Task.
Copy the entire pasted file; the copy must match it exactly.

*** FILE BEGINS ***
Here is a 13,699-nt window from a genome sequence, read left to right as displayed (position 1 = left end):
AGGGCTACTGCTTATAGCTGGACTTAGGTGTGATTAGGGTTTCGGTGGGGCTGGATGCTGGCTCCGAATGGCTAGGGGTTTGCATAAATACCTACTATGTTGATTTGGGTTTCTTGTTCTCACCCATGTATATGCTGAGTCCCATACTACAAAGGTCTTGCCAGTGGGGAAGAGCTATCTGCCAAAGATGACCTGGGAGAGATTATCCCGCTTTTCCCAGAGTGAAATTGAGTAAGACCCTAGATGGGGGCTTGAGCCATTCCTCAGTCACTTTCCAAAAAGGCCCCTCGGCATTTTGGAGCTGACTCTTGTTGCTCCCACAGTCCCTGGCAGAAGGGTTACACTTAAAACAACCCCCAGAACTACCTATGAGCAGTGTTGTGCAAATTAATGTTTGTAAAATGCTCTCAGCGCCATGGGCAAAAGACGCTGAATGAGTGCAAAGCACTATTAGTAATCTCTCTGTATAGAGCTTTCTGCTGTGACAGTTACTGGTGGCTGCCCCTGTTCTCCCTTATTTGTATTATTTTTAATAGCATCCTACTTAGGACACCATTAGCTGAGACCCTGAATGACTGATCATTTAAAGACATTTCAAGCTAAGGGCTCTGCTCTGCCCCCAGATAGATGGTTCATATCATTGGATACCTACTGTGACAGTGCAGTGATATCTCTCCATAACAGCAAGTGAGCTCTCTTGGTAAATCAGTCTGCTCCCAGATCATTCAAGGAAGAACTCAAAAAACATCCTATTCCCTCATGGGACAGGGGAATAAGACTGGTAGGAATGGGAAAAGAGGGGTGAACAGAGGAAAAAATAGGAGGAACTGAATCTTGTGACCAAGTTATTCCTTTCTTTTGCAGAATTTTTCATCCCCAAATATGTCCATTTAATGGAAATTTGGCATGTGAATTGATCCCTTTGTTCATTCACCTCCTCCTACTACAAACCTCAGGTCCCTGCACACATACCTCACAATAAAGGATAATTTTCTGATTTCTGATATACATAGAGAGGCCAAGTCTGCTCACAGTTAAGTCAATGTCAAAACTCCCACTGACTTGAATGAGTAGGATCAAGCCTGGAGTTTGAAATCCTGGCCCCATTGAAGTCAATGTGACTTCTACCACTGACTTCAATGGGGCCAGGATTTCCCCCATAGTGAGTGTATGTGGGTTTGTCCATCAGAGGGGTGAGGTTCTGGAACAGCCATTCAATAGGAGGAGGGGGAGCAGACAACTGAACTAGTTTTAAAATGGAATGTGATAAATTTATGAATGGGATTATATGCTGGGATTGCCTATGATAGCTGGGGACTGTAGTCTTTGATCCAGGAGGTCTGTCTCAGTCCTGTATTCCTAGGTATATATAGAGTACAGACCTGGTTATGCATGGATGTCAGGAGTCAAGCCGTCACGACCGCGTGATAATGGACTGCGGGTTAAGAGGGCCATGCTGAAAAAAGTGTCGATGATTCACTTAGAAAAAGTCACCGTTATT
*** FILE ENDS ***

Here is a 13,699-nt window from a genome sequence, read left to right as displayed (position 1 = left end):
AGGGCTACTGCTTATAGCTGGACTTAGGTGTGATTAGGGTTTCGGTGGGGCTGGATGCTGGCTCCGAATGGCTAGGGGTTTGCATAAATACCTACTATGTTGATTTGGGTTTCTTGTTCTCACCCATGTATATGCTGAGTCCCATACTACAAAGGTCTTGCCAGTGGGGAAGAGCTATCTGCCAAAGATGACCTGGGAGAGATTATCCCGCTTTTCCCAGAGTGAAATTGAGTAAGACCCTAGATGGGGGCTTGAGCCATTCCTCAGTCACTTTCCAAAAAGGCCCCTCGGCATTTTGGAGCTGACTCTTGTTGCTCCCACAGTCCCTGGCAGAAGGGTTACACTTAAAACAACCCCCAGAACTACCTATGAGCAGTGTTGTGCAAATTAATGTTTGTAAAATGCTCTCAGCGCCATGGGCAAAAGACGCTGAATGAGTGCAAAGCACTATTAGTAATCTCTCTGTATAGAGCTTTCTGCTGTGACAGTTACTGGTGGCTGCCCCTGTTCTCCCTTATTTGTATTATTTTTAATAGCATCCTACTTAGGACACCATTAGCTGAGACCCTGAATGACTGATCATTTAAAGACATTTCAAGCTAAGGGCTCTGCTCTGCCCCCAGATAGATGGTTCATATCATTGGATACCTACTGTGACAGTGCAGTGATATCTCTCCATAACAGCAAGTGAGCTCTCTTGGTAAATCAGTCTGCTCCCAGATCATTCAAGGAAGAACTCAAAAAACATCCTATTCCCTCATGGGACAGGGGAATAAGACTGGTAGGAATGGGAAAAGAGGGGTGAACAGAGGAAAAAATAGGAGGAACTGAATCTTGTGACCAAGTTATTCCTTTCTTTTGCAGAATTTTTCATCCCCAAATATGTCCATTTAATGGAAATTTGGCATGTGAATTGATCCCTTTGTTCATTCACCTCCTCCTACTACAAACCTCAGGTCCCTGCACACATACCTCACAATAAAGGATAATTTTCTGATTTCTGATATACATAGAGAGGCCAAGTCTGCTCACAGTTAAGTCAATGTCAAAACTCCCACTGACTTGAATGAGTAGGATCAAGCCTGGAGTTTGAAATCCTGGCCCCATTGAAGTCAATGTGACTTCTACCACTGACTTCAATGGGGCCAGGATTTCCCCCATAGTGAGTGTATGTGGGTTTGTCCATCAGAGGGGTGAGGTTCTGGAACAGCCATTCAATAGGAGGAGGGGGAGCAGACAACTGAACTAGTTTTAAAATGGAATGTGATAAATTTATGAATGGGATTATATGCTGGGATTGCCTATGATAGCTGGGGACTGTAGTCTTTGATCCAGGAGGTCTGTCTCAGTCCTGTATTCCTAGGTATATATAGAGTACAGACCTGGTTATGCATGGATGTCAGGAGTCAAGCCGTCACGACCGCGTGATAATGGACTGCGGGTTAAGAGGGCCATGCTGAAAAAAGTGTCGATGATTCACTTAGAAAAAGTCACCGTTATT